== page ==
prediction accuracy of En-ANFIS is similar to that of

allANFIS, however, En-ANFIS uses much less time and

training data. The sampling method and weighting manner

have little influence on the prediction accuracy of

En-ANFIS. In this case, bootstrap has a little better off than

the random sampling; however, weighting manner almost

has no influence at all.

0 200 400 600 800 1000 1200 1400 1600

-1000

-800

-600

-400

-200

0

200

400

600

800

test data

e

r

r

o

r

Random

ANFIS1

ANFIS2

enANFIS1

Figure7. The output error of two ANFIS unit and

En-ANFIS

3555

Proceedings of the Fourth International Conference on Machine Learning and Cybernetics, Guangzhou, 18-21 August 2005

0 200 400 600 800 1000 1200 1400 1600

-500

-400

-300

-200

-100

0

100

200

300

400

500

test data

e

r

r

o

r

Random

enANFIS1

enANFIS2

allANFIS

Figure8 The output error of two En-ANFIS and

allANFIS

Fig.7 shows the error difference among two ANFIS

unit and En-ANFIS under the random sample, the curve of

En-ANFIS is also contained in that of the ANFIS unit. Fig.8

shows the error curves of two kinds of En-ANFIS and

allANFIS under the random sample, it is easy to find that

three curve are overlapped each other, so it is hard to

determine which method is the best.

5. Conclusions

From the above analysis and comparison in chaotic

time series and traffic flow prediction, we can find that the

En-ANFIS can improve performance much better than any

ANFIS unit. On the other hand, the ensemble of multiple

weak ANFIS units can reach a high performance. So, it is

possible to use less training data, less training time to

achieve a good effect. We also discuss how the sampling

method and weighting manner have influence on the PI of

En-ANFIS. According to the experimental results, it is no

apparent different using different sampling technologies

and weighting methods.

The method put forward in this paper not only can be

used in ANFIS ensemble, but in other system ensemble,

such as ensemble neural network, and ensemble fuzzy

system. Furthermore, it is believed that this method is not

only effective in prediction problem, but it also will work in

other domain, such as classification, pattern recognition and

so on.

In this paper, we just give an elementary work on how

to integrate the ensemble learning and ANFIS and use it in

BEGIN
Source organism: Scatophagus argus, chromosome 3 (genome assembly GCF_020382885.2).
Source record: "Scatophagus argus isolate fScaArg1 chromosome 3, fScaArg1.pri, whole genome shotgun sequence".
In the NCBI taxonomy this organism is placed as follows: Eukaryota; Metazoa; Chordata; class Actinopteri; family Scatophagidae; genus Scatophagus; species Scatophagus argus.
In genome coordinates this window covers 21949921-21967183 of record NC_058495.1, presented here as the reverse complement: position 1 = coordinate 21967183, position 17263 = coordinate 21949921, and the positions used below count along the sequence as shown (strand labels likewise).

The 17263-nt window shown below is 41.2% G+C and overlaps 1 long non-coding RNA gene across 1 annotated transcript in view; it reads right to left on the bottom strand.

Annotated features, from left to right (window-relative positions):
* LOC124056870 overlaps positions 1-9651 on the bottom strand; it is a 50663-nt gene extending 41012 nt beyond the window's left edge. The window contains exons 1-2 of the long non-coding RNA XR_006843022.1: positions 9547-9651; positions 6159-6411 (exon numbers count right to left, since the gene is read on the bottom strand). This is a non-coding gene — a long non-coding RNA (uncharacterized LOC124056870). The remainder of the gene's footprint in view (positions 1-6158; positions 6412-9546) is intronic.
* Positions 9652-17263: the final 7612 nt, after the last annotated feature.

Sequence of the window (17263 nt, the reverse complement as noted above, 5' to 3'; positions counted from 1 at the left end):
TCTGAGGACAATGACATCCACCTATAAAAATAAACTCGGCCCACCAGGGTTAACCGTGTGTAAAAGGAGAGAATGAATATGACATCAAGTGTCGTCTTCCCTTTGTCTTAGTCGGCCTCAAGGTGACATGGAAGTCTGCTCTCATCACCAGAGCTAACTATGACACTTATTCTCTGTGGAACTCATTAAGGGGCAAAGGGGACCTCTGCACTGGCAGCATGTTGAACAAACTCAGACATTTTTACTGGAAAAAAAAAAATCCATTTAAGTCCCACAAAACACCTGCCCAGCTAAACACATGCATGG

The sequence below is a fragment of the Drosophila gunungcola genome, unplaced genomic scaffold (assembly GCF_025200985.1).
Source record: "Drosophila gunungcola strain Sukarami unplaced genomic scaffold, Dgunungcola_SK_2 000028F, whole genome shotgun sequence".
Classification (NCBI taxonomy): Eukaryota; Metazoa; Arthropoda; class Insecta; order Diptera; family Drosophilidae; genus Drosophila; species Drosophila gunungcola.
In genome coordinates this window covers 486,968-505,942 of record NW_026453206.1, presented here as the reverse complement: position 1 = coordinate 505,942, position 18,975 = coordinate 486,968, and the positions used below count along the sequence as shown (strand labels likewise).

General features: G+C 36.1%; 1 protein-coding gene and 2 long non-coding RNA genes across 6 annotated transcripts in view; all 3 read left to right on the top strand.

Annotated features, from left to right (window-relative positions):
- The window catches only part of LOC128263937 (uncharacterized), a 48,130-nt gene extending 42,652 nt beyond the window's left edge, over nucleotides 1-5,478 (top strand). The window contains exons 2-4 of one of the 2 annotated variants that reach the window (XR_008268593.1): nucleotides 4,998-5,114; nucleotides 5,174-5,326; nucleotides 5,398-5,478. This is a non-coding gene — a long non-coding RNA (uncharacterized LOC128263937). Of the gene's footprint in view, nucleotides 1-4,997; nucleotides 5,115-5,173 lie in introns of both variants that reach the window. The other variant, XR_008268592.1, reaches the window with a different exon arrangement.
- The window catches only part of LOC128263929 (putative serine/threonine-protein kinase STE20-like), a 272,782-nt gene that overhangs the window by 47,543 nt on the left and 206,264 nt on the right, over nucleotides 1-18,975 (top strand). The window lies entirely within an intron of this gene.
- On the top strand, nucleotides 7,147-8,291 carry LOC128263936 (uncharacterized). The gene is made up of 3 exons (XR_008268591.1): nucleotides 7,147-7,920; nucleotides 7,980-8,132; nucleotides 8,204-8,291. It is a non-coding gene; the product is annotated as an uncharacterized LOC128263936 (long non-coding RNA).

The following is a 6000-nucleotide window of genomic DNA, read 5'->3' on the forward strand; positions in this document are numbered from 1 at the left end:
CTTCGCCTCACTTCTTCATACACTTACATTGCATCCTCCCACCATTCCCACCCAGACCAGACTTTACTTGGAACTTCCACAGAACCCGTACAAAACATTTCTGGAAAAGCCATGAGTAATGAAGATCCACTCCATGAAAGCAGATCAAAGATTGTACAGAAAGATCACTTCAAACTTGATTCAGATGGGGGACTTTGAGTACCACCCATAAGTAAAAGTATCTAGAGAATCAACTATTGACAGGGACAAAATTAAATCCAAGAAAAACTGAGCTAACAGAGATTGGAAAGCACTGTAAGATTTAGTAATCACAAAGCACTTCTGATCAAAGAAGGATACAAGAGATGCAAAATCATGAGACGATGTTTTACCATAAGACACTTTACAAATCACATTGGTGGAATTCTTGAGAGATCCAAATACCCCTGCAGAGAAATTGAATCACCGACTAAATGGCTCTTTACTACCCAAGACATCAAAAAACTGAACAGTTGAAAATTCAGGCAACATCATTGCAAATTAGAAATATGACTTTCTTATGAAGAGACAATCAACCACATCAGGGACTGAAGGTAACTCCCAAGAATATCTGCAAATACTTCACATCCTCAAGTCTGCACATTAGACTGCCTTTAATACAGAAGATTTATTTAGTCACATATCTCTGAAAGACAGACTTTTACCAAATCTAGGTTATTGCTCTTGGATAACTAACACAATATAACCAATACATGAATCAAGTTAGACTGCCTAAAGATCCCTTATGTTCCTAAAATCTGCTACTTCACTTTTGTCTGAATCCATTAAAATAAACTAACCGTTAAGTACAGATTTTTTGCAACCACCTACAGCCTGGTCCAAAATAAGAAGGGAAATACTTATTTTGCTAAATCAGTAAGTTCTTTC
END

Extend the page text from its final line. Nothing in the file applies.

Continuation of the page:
time series prediction. There is so much future work to do,

such as the new sampling technologies, the convergence of

the algorithm, the number of ANFIS unit, the weighting

method, the proportion of training data used in ANFIS unit

and so on.

Acknowledgements

This paper is supported by an open research

foundation from Shanghai Key Laboratory of Intelligent

Information Processing, under grant IIPL-04-014.

References

[1] Shumway RH and stoffer D S. Times Series Analysis

and its application. New York: Springer-Verlag, 2000.

[2] Jie Ma and Jian-fu Teng, “Predict chaotic time-series

using unscented Kalman filter”, Proceeding of the

Third International Conference on Machine Learning

and Cybernetics, Shanghai, China, 26-29, pp.867-890

August, 2004.

[3] R.S Crowder, “Predicting the Mackey-Glass time

series with cascade correlation learning” in Proc. 1990

Connectionist Models Summer School, D.Toutezky, et

al Eds., Carnegie Mellon Univ. , pp.117-123,1990.

[4] Kandel, Fuzzy expert systems, Boca Raton, FL: CRC

Press, 1992.

[5] Jyh-Shing Roger Jang, “ANFIS:

adaptive-network-based fuzzy inference system”,

IEEE Trans. On SMC, Vol.23, No.3, pp.665-685,

1993.

[6] Thomas G. Dietterich, “Machine Learning Research:

Four Current Directions”, Artificial Intelligence, 18(4),

pp.97--136, 1998

[7] Z.-H. Zhou, J. Wu, and W. Tang. ``Ensembling neural

networks:many could be better than all'', Artificial

Intelligence, , 137(1-2), pp. 239-263, 2002.

[8] T. Hastie; R. Tibshirani; J. Friedman, "The elements

of statistical learning", Springer-Verlag, 2001.

[9] M.C. Mackey and L.Glass, “Oscillation and chaos in

physiological control systems”, Science , Vol.197,

No.287-289, July, 1997.

[10] Dewang Chen, Junping Zhang, Shuming Tang and

Jue Wang, “Freeway Traffic Stream Modeling Based

on Principal Curves and Its Analysis”, Vol.5,No.4,

IEEE Transaction On Intelligent Transportation

Systems, pp.246-258, Oct., 2004.